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Bible citation costs couple jobs, home
Apartment managers evicted, fired for being 'too religious'
June 20, 2008
For eight years Daniel and Sharon Dixon, apartment managers in Lake City, Fla., displayed in the apartment complex's management office a stained glass depiction of flowers with the words "Consider the lilies … Matthew 6:28" written in the lower left corner – an act for which they were suddenly fired from their management jobs and evicted from their apartment.
Mathew D. Staver, founder of Liberty Counsel, [link to www.lc.org
] a non-profit organization dedicated to advancing religious freedom that is representing the Dixons, told WND that neither before nor after the incident were the Dixons charged with any wrongdoing other than protesting the removal of the artwork and loss of their jobs.
"They were suddenly terminated as a result of the religious bigotry of one supervisor," Staver said in a press release. "The Dixons lost their jobs and were booted out on the street, solely because artwork in their office made reference to the Bible."
The Dixons managed and provided maintenance for the Thornwood Terrace Apartments, a government-subsidized complex owned and operated by the Hallmark Companies and Hallmark Management. The couple was permitted to live in the complex as part of their compensation.
Last September a regional manager for Hallmark, Christina Saunders, visited the complex in anticipation of a government inspection and saw the glass artwork. According to a Liberty Counsel release, Saunders asked Sharon if the words on the artwork referenced the Bible. After Sharon confirmed they did, Saunders instructed her to take it down.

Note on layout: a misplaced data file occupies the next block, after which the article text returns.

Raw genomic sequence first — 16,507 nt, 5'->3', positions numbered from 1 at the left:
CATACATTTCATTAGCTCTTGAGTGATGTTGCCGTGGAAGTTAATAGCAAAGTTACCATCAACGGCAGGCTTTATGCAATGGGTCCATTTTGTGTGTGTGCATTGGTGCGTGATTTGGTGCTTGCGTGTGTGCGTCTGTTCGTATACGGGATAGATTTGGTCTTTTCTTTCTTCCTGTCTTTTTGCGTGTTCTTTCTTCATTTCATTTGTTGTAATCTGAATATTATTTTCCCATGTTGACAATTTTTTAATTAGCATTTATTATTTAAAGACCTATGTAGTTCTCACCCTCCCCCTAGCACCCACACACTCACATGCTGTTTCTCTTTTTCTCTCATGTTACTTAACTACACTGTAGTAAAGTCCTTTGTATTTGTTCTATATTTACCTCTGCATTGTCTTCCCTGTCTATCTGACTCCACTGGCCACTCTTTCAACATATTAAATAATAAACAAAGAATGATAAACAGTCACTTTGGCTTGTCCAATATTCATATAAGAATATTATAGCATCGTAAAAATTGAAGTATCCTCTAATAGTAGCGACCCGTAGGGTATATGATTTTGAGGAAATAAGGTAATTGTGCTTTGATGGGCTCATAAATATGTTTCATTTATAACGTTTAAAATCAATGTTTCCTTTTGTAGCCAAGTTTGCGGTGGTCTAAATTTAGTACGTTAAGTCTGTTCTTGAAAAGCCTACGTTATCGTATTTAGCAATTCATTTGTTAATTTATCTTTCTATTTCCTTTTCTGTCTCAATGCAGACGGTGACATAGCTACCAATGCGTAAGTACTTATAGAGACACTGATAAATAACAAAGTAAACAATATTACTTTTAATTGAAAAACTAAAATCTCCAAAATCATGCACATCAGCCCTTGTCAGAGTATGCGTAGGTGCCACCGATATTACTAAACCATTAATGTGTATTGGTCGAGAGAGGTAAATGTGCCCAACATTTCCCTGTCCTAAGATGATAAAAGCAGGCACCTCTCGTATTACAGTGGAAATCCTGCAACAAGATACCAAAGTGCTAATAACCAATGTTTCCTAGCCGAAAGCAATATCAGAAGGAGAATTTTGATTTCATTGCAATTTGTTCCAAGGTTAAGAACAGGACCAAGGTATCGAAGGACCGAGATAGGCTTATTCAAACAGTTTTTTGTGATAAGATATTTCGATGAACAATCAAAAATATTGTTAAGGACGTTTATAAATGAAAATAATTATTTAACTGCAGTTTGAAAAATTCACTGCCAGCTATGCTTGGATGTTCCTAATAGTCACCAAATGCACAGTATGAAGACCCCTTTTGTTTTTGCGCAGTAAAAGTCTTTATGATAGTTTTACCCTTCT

Sharon replied that she needed to consult her husband and co-manager, Daniel, and left the office to find him.
When the couple returned, Saunders had already removed the artwork, entered the Dixons' apartment without their permission and deposited the artwork there. According to the press release, she then said Sharon and Daniel were "too religious," fired them and demanded they vacate their apartment within 72 hours.
"Hallmark could have separated the Dixons' residence from their job, even with the termination," Staver told WND. "They could have stayed in their apartment, but (Hallmark) both fired and evicted them."
WND attempted to reach Hallmark Management for comment, but phone calls were not returned.
The Dixon's story moved to court today, as Liberty Counsel filed a suit in the Jacksonville federal court on the couple's behalf, claiming the Dixons were discriminated against on the basis of their religious beliefs.
According to the lawsuit, the only reasons given for the Dixons' termination were that the couple was "too religious" and that Sharon was insubordinate for not immediately removing the artwork before consulting with her husband.
The Agency for Workforce Innovation, however, which ruled in the Dixons' favor in their request for unemployment compensation, agreed that the termination was not based on job performance, finding that though the Dixons were charged with insubordination, "no information has been submitted which substantiates misconduct" and "the discharge was for reasons other than misconduct connected with the work."
The Dixons originally left their apartment in compliance with the eviction and currently reside in Jacksonville, Fla.
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The artwork that got the Dixons fired